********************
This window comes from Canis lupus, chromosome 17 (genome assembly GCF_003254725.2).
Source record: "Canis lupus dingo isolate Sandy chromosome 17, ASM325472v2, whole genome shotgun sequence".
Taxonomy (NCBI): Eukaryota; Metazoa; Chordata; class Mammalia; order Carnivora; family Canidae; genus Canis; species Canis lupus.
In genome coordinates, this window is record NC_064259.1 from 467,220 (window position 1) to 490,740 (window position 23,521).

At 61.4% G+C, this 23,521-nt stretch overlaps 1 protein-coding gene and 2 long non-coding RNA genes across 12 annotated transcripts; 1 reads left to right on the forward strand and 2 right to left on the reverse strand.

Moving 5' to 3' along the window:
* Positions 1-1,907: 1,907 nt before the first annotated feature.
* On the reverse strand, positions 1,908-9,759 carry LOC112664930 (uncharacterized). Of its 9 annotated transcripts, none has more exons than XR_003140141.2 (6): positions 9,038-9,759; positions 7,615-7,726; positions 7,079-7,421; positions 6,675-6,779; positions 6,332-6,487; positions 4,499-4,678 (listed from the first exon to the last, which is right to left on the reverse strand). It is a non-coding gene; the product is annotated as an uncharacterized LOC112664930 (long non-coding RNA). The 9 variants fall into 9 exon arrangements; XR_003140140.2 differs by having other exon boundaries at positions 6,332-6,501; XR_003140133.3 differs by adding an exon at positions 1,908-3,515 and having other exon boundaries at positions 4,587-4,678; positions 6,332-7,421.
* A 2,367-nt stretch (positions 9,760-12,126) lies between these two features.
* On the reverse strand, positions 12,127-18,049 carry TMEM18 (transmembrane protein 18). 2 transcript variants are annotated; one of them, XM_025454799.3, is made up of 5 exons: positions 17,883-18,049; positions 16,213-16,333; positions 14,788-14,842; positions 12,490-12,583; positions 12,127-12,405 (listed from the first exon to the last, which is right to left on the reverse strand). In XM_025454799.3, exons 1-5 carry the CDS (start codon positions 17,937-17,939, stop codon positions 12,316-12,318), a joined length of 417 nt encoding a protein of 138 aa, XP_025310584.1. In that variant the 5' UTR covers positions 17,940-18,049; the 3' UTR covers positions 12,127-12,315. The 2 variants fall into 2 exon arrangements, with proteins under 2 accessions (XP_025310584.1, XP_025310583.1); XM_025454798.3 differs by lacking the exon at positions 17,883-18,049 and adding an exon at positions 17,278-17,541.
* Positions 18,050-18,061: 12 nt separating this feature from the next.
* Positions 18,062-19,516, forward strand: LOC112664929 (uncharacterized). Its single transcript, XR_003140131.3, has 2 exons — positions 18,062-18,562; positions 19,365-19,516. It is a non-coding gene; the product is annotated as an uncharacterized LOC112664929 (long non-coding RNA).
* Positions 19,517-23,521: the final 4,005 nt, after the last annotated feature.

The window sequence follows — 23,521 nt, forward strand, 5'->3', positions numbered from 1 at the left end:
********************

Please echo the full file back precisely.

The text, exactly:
This window comes from Canis lupus, chromosome 17 (genome assembly GCF_003254725.2).
Source record: "Canis lupus dingo isolate Sandy chromosome 17, ASM325472v2, whole genome shotgun sequence".
Taxonomy (NCBI): Eukaryota; Metazoa; Chordata; class Mammalia; order Carnivora; family Canidae; genus Canis; species Canis lupus.
In genome coordinates, this window is record NC_064259.1 from 467,220 (window position 1) to 490,740 (window position 23,521).

At 61.4% G+C, this 23,521-nt stretch overlaps 1 protein-coding gene and 2 long non-coding RNA genes across 12 annotated transcripts; 1 reads left to right on the forward strand and 2 right to left on the reverse strand.

Moving 5' to 3' along the window:
* Positions 1-1,907: 1,907 nt before the first annotated feature.
* On the reverse strand, positions 1,908-9,759 carry LOC112664930 (uncharacterized). Of its 9 annotated transcripts, none has more exons than XR_003140141.2 (6): positions 9,038-9,759; positions 7,615-7,726; positions 7,079-7,421; positions 6,675-6,779; positions 6,332-6,487; positions 4,499-4,678 (listed from the first exon to the last, which is right to left on the reverse strand). It is a non-coding gene; the product is annotated as an uncharacterized LOC112664930 (long non-coding RNA). The 9 variants fall into 9 exon arrangements; XR_003140140.2 differs by having other exon boundaries at positions 6,332-6,501; XR_003140133.3 differs by adding an exon at positions 1,908-3,515 and having other exon boundaries at positions 4,587-4,678; positions 6,332-7,421.
* A 2,367-nt stretch (positions 9,760-12,126) lies between these two features.
* On the reverse strand, positions 12,127-18,049 carry TMEM18 (transmembrane protein 18). 2 transcript variants are annotated; one of them, XM_025454799.3, is made up of 5 exons: positions 17,883-18,049; positions 16,213-16,333; positions 14,788-14,842; positions 12,490-12,583; positions 12,127-12,405 (listed from the first exon to the last, which is right to left on the reverse strand). In XM_025454799.3, exons 1-5 carry the CDS (start codon positions 17,937-17,939, stop codon positions 12,316-12,318), a joined length of 417 nt encoding a protein of 138 aa, XP_025310584.1. In that variant the 5' UTR covers positions 17,940-18,049; the 3' UTR covers positions 12,127-12,315. The 2 variants fall into 2 exon arrangements, with proteins under 2 accessions (XP_025310584.1, XP_025310583.1); XM_025454798.3 differs by lacking the exon at positions 17,883-18,049 and adding an exon at positions 17,278-17,541.
* Positions 18,050-18,061: 12 nt separating this feature from the next.
* Positions 18,062-19,516, forward strand: LOC112664929 (uncharacterized). Its single transcript, XR_003140131.3, has 2 exons — positions 18,062-18,562; positions 19,365-19,516. It is a non-coding gene; the product is annotated as an uncharacterized LOC112664929 (long non-coding RNA).
* Positions 19,517-23,521: the final 4,005 nt, after the last annotated feature.

The window sequence follows — 23,521 nt, forward strand, 5'->3', positions numbered from 1 at the left end: